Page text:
Over the last decade in Austin, the population has been rapidly growing, jobs have been plentiful and organic, fresh food has seen a boom. But that story isn’t the same across all of Austin’s neighborhoods.
In the St. John’s neighborhood, the population has decreased by 5 percent since 2000 – a phenomenon that, although surprising, is actually not unique as people increasingly settle in the suburban and rural areas of our region. Yet although the population is smaller, the face of the community has changed somewhat significantly.
An extremely high (and growing) percentage of St. Johns residents are Hispanic:
Unique from the City of Austin, the St. Johns community has seen growth in its Black and African American population. Blacks and African Americans now represent one out of every seven St. Johns residents. Across the City of Austin the Black and African American population has generally been declining in size, so this growth in St. Johns is particularly notable.
The St. John’s area stood out from the rest of Austin in a few more ways:
- St. Johns has seen a slight decrease in the percentage of its population that is under the age of 18 (down to 22 percent in 2012 from 24% in 2000). This is likely related to the overall growth in population outside of the City as families with children are more likely to relocate to suburban and rural areas because of relative housing affordability.
- Families in the St. Johns area are less likely to be headed up by married couples and more likely to be led by single parents than other family households in Austin. Forty-eight percent of families in St. Johns were headed up by a single parent compared to 31% of families across the City of Austin.
- Unemployment rates are also higher in St. Johns. Nine percent of the St. Johns population (ages 16 and over) were unemployed in 2012 compared to 7 percent of the overall City of Austin population.
But more than anything, St. Johns residents of every age group are more likely to be living in poverty or to be low-income than overall City of Austin residents and this challenge is reflected in the young population and their subsequent success in school.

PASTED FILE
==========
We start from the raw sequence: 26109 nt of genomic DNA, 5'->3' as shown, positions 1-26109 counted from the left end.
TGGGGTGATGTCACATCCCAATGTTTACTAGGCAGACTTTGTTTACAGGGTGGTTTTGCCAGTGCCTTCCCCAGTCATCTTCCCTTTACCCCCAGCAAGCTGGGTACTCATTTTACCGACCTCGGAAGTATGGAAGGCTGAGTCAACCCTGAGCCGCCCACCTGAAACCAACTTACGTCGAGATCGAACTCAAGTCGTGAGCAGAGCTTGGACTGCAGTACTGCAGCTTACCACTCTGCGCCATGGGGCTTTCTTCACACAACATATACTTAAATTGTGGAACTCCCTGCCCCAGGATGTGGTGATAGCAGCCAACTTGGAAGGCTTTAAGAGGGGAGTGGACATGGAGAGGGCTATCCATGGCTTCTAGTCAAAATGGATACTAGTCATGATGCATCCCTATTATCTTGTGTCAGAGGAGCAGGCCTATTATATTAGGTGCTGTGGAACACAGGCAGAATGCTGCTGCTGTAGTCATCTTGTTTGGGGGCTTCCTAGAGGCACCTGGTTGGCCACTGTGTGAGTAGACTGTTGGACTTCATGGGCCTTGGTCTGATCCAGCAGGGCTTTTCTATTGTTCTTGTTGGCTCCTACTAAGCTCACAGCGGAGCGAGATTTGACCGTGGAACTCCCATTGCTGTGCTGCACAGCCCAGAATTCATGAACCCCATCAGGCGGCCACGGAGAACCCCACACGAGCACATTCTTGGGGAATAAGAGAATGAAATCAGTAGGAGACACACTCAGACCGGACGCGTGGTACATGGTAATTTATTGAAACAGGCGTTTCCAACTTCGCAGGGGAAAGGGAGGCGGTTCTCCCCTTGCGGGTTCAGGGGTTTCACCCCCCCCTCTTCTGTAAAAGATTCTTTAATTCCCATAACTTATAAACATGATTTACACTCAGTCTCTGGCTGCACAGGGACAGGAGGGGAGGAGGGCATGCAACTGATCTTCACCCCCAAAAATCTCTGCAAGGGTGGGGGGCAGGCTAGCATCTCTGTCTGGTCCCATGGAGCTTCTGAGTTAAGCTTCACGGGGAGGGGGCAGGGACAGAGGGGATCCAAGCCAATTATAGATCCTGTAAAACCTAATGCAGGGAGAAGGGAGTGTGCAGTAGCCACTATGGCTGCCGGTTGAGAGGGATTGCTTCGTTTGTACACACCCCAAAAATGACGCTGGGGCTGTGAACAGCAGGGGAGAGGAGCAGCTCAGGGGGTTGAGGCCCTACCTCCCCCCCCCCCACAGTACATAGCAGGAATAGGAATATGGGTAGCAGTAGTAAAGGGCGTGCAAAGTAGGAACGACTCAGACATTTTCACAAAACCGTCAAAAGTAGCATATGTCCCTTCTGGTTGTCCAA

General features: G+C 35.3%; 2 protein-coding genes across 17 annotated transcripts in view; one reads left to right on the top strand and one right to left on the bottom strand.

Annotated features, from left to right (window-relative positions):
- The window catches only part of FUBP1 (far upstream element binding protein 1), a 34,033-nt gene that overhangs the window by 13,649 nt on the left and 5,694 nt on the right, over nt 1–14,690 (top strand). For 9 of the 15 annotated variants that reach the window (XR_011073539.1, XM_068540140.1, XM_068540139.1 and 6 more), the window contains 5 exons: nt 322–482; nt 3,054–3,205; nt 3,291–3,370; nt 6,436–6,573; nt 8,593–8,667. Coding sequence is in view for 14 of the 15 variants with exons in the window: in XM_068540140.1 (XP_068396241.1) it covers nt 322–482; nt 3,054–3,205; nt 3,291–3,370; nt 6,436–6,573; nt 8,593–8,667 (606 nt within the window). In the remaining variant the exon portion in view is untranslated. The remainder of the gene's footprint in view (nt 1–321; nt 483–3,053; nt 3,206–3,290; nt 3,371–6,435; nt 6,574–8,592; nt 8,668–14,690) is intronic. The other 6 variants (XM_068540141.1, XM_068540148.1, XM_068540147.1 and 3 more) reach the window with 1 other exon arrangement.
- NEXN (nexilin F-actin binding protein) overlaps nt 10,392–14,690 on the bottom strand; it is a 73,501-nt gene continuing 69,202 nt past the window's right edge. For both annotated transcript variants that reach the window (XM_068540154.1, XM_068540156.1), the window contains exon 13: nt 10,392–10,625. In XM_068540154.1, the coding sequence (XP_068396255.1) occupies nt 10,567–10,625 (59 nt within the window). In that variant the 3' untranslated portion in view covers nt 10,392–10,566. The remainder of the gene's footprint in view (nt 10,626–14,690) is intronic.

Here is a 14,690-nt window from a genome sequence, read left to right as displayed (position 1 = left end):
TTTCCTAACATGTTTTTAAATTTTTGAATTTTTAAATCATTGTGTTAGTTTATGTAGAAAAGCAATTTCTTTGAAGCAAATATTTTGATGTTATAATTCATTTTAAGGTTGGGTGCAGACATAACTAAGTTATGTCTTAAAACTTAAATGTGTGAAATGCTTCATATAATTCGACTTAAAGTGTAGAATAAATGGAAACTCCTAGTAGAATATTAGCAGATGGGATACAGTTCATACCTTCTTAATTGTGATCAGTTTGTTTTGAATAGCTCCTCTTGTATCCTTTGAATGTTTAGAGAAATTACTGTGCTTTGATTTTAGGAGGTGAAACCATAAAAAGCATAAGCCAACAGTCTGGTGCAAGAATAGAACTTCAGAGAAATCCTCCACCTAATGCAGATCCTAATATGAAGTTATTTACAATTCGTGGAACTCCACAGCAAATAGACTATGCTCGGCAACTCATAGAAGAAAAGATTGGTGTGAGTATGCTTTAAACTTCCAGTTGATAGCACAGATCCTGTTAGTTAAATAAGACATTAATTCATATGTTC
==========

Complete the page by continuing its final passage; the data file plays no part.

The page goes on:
Over the last decade, the economically disadvantaged student population has grown by 32 percent at Reagan High School, by 11 percent at Webb Middle School, and by 2 percent at Pickle Elementary. Overall, the neighborhood has a median family income of less than $36,000.
Of the needs that St. Johns residents expressed to the UWATX Navigation Center, the vast majority were basic needs services and health care, on track with trends overall. While many residents are reaching out to 2-1-1 with food needs, the community still has a relatively low percentage of residents that actually receive SNAP (15 percent), likely because they are unaware of benefits, unable to complete the long process to apply and maintain benefits or the fact that offices that assist with enrollment typically keep inflexible 9-5 business hours which is problematic for people who are not able to take time off of work.
But there are also some challenges that St. John’s residents face that are familiar to all of us – including challenges with housing and transportation:
The St. Johns area has not experienced the relatively prosperity that has become the perceived norm in the City of Austin and if we don’t take steps within the neighborhood then we can expect that the residents of this community will likely be driven out. That’s why UWATX has focused our efforts on St. John’s, along with Manor and Dove Springs, as three critical neighborhoods in Austin that we must work together to support.
There is a lot of opportunity to help this community to thrive and the number of calls that our 2-1-1 Navigation Center receives from the 78752 zip code indicates that residents are willing to advocate for themselves.